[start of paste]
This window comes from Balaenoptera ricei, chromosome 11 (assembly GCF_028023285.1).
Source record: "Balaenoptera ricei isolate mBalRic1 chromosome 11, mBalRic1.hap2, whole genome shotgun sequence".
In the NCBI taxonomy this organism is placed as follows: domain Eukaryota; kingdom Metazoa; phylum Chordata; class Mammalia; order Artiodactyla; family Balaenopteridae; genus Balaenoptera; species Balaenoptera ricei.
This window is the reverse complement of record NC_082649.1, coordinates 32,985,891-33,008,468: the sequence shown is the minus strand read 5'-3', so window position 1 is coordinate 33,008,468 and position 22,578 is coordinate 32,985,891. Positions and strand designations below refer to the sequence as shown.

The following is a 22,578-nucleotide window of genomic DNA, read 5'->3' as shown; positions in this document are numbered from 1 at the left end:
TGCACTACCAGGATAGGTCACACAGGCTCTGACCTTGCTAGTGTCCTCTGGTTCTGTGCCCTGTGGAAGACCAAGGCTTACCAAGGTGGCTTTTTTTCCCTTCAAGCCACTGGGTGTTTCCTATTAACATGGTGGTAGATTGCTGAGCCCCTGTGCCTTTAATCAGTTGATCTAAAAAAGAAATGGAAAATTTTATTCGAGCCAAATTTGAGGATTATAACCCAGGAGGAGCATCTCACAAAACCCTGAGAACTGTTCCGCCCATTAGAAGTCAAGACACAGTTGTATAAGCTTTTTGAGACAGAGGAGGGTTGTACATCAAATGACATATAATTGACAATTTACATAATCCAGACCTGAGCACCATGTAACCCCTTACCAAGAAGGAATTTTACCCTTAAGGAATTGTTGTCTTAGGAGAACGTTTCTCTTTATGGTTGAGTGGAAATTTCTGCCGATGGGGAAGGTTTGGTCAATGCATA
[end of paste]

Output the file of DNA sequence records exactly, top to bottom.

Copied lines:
This window comes from Balaenoptera ricei, chromosome 11 (assembly GCF_028023285.1).
Source record: "Balaenoptera ricei isolate mBalRic1 chromosome 11, mBalRic1.hap2, whole genome shotgun sequence".
In the NCBI taxonomy this organism is placed as follows: domain Eukaryota; kingdom Metazoa; phylum Chordata; class Mammalia; order Artiodactyla; family Balaenopteridae; genus Balaenoptera; species Balaenoptera ricei.
This window is the reverse complement of record NC_082649.1, coordinates 32,985,891-33,008,468: the sequence shown is the minus strand read 5'-3', so window position 1 is coordinate 33,008,468 and position 22,578 is coordinate 32,985,891. Positions and strand designations below refer to the sequence as shown.

The following is a 22,578-nucleotide window of genomic DNA, read 5'->3' as shown; positions in this document are numbered from 1 at the left end:
TGCACTACCAGGATAGGTCACACAGGCTCTGACCTTGCTAGTGTCCTCTGGTTCTGTGCCCTGTGGAAGACCAAGGCTTACCAAGGTGGCTTTTTTTCCCTTCAAGCCACTGGGTGTTTCCTATTAACATGGTGGTAGATTGCTGAGCCCCTGTGCCTTTAATCAGTTGATCTAAAAAAGAAATGGAAAATTTTATTCGAGCCAAATTTGAGGATTATAACCCAGGAGGAGCATCTCACAAAACCCTGAGAACTGTTCCGCCCATTAGAAGTCAAGACACAGTTGTATAAGCTTTTTGAGACAGAGGAGGGTTGTACATCAAATGACATATAATTGACAATTTACATAATCCAGACCTGAGCACCATGTAACCCCTTACCAAGAAGGAATTTTACCCTTAAGGAATTGTTGTCTTAGGAGAACGTTTCTCTTTATGGTTGAGTGGAAATTTCTGCCGATGGGGAAGGTTTGGTCAATGCATA